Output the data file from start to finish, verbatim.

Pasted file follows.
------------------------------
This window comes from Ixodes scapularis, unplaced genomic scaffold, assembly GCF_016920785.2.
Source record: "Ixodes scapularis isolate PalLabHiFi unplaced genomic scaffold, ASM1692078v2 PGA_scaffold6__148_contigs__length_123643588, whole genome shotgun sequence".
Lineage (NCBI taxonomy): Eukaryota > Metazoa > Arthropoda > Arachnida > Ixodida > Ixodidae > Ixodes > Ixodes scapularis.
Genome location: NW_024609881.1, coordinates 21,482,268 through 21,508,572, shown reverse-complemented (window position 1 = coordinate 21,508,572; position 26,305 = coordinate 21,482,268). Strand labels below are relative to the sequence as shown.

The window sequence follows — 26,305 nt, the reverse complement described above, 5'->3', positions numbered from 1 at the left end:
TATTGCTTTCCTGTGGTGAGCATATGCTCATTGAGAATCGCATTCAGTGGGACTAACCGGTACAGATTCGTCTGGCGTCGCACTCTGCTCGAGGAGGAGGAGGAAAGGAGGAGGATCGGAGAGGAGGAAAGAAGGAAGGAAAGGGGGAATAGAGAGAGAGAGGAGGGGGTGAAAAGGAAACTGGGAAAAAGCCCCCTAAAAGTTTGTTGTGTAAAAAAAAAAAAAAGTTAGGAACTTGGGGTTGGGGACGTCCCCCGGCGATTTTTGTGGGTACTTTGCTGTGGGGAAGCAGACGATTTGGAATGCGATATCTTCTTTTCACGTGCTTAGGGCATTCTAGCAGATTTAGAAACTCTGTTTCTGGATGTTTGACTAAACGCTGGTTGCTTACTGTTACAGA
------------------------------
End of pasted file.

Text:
This window comes from Ixodes scapularis, unplaced genomic scaffold, assembly GCF_016920785.2.
Source record: "Ixodes scapularis isolate PalLabHiFi unplaced genomic scaffold, ASM1692078v2 PGA_scaffold6__148_contigs__length_123643588, whole genome shotgun sequence".
Lineage (NCBI taxonomy): Eukaryota > Metazoa > Arthropoda > Arachnida > Ixodida > Ixodidae > Ixodes > Ixodes scapularis.
Genome location: NW_024609881.1, coordinates 21,482,268 through 21,508,572, shown reverse-complemented (window position 1 = coordinate 21,508,572; position 26,305 = coordinate 21,482,268). Strand labels below are relative to the sequence as shown.

The window sequence follows — 26,305 nt, the reverse complement described above, 5'->3', positions numbered from 1 at the left end:
TATTGCTTTCCTGTGGTGAGCATATGCTCATTGAGAATCGCATTCAGTGGGACTAACCGGTACAGATTCGTCTGGCGTCGCACTCTGCTCGAGGAGGAGGAGGAAAGGAGGAGGATCGGAGAGGAGGAAAGAAGGAAGGAAAGGGGGAATAGAGAGAGAGAGGAGGGGGTGAAAAGGAAACTGGGAAAAAGCCCCCTAAAAGTTTGTTGTGTAAAAAAAAAAAAAAGTTAGGAACTTGGGGTTGGGGACGTCCCCCGGCGATTTTTGTGGGTACTTTGCTGTGGGGAAGCAGACGATTTGGAATGCGATATCTTCTTTTCACGTGCTTAGGGCATTCTAGCAGATTTAGAAACTCTGTTTCTGGATGTTTGACTAAACGCTGGTTGCTTACTGTTACAGA